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Louisiana High School Athletic Association President Bruce Bundy, left, talks with LHSAA executive director Eddie Bonine, right, on the last day of the LHSAA's annual convention, which included a general assembly vote on proposals for changing LHSAA's select/nonselect split championships in its major sports or keep the status quo, Friday, Jan. 31, 2020 at the LHSAA's annual convention at the Crowne Plaza hotel in Baton Rouge.

Two days after the LHSAA executive committee voted unanimously to delay its summer practice dates to June 8 as part of a COVID-19 return-to-sports plan, executive director Eddie Bonine fired off a second memo. It details a list of sanctions schools could face by violating the new practice date.

Sanctions include placing a school on probation, suspending a school from the LHSAA or from participating in specific LHSAA sports for up to a year, fines of up to $2,500, along with the cost of any hearing/investigation. Coaches also face suspensions.

Though the LHSAA does not govern summer activities for its schools, the memo notes that pushing the summer practice date back extends the LHSAA’s jurisdiction over schools and their sports until June 8.

The two-page memo was sent to parish athletic directors, school superintendents and coaches Friday. Bonine states that the LHSAA office fielded calls from principals, coaches and athletic directors asking about penalties schools would face if they chose to begin summer practice rules on the original date, May 17.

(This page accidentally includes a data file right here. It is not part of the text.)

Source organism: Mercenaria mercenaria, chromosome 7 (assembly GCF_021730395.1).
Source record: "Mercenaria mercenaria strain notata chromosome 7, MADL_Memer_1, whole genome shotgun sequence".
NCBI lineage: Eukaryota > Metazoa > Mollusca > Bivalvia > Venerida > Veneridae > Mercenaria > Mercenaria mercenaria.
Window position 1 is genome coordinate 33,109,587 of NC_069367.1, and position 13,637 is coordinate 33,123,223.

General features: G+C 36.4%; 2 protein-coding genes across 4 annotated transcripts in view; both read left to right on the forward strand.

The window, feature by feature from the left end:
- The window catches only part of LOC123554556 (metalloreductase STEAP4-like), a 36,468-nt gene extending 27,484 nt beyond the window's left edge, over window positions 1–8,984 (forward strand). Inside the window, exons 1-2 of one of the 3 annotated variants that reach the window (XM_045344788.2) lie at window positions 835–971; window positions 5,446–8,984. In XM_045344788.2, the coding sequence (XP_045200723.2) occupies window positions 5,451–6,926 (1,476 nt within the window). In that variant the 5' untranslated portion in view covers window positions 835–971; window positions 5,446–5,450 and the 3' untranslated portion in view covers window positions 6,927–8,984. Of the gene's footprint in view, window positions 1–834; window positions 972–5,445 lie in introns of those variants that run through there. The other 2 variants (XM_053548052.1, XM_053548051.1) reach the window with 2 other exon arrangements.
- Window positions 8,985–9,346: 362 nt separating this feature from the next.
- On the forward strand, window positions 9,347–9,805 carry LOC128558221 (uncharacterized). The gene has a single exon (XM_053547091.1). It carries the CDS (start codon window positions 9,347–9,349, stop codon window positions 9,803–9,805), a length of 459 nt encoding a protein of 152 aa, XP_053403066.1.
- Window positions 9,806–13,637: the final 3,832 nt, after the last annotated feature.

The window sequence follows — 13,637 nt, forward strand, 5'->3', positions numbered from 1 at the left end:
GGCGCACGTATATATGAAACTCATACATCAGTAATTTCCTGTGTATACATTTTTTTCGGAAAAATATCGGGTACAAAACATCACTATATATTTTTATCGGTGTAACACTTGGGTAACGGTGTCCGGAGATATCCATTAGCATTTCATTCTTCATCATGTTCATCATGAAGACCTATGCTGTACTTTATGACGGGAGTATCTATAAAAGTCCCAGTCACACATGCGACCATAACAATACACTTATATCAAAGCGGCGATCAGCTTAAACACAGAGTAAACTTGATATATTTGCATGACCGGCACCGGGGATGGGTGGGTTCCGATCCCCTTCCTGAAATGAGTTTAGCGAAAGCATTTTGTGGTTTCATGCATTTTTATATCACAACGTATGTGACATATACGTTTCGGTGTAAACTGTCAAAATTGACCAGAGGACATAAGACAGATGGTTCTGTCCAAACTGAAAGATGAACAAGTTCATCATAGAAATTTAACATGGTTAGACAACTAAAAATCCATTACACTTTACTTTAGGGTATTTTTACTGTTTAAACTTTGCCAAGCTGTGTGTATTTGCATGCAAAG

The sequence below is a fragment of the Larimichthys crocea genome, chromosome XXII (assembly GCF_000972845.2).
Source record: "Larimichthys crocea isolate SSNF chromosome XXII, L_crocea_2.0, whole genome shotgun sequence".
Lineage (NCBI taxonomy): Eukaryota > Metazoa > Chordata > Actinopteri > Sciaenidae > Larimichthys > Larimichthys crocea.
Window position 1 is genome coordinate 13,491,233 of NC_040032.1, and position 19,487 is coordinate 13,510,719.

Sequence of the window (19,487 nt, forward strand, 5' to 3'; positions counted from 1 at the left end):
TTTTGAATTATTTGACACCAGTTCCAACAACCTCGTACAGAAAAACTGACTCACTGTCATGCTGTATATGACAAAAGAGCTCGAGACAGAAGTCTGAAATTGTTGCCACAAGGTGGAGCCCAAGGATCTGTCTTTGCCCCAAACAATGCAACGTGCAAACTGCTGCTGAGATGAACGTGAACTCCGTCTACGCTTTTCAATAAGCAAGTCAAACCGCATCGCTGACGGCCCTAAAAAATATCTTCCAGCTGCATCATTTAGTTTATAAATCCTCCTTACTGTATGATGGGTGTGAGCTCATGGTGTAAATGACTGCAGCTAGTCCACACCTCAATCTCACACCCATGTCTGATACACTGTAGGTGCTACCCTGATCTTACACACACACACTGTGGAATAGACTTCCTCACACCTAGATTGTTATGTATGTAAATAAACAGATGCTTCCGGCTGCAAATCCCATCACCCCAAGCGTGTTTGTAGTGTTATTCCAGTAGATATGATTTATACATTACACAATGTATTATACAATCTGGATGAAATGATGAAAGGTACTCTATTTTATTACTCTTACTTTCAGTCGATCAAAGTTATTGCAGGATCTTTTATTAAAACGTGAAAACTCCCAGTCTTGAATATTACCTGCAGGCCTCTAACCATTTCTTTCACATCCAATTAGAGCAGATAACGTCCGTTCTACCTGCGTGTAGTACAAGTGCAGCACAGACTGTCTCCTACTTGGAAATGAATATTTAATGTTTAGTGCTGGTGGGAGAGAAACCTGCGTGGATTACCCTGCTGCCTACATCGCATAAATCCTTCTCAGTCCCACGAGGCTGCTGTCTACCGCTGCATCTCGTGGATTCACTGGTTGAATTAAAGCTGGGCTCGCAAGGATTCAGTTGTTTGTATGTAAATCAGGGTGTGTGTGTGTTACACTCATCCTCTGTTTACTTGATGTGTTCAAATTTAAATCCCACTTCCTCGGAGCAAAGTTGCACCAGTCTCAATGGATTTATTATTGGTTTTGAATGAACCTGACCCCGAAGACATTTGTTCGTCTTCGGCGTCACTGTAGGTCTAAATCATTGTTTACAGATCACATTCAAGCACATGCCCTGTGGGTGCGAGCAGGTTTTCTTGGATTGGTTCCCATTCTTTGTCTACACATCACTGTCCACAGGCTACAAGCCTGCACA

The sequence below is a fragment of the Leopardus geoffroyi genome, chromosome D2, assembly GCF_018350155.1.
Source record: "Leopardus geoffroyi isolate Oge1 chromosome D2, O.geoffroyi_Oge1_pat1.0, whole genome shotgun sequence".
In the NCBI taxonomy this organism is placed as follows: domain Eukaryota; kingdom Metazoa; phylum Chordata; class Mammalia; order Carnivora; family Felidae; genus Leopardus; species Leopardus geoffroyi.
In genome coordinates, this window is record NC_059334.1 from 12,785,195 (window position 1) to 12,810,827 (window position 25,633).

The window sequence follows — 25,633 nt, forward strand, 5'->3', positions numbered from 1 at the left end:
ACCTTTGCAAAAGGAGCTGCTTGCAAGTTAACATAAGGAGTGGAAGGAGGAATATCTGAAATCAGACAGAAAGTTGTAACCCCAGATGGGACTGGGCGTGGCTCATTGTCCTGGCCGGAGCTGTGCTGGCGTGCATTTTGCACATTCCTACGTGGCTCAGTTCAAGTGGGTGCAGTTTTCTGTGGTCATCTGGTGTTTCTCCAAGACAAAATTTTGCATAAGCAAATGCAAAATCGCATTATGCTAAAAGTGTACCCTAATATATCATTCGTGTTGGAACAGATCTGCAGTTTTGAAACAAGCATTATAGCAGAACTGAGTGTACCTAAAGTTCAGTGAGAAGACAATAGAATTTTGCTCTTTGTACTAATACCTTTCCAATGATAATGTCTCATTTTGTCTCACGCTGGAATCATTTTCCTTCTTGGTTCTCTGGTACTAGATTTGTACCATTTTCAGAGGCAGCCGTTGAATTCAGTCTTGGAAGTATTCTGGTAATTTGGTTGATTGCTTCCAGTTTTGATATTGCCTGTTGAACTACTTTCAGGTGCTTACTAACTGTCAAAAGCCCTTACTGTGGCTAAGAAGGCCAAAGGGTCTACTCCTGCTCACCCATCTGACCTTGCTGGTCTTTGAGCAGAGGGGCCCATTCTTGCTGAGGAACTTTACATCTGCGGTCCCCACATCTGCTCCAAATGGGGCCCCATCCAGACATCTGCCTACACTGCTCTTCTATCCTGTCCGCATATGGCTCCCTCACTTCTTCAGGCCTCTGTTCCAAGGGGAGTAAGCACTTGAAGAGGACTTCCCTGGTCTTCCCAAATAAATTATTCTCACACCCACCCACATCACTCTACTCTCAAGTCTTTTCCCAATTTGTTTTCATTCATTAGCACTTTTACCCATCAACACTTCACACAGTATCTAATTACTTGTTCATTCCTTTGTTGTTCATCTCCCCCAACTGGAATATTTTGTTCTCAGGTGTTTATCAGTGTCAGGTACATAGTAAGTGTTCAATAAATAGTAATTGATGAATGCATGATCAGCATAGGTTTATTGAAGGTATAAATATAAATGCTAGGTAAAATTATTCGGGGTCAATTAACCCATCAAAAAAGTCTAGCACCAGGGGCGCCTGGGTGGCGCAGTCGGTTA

“To a person here, we were set back by this question. The questions asked lead me to believe that one is contemplating ignoring the change, and by doing so, is blatantly ignoring the basis and/or rationale for the decision,” the memo said.

Bonine did not review the contents of the ruling sent May 13 after a conference call meeting of the LHSAA’s executive committee. The memo did point out that the date change was designed to give all schools the chance to start workouts at the same time with proper plans for mitigation.

A list of 11 categories of sanctions also included a $500 readmission fee for schools suspended from the LHSAA. Schools could be prohibited from playing home games in a specific sport for up to a year. Schools could also be barred from playing games with spectators present.

In closing, Bonine asked schools and coaches to remain patient until June 8. The memo states, “Please do not put this office in a position where we have to be involved in a punitive manner, affecting a school’s entire summer and/or potentially affecting a successful on time fall sports season start for everyone.”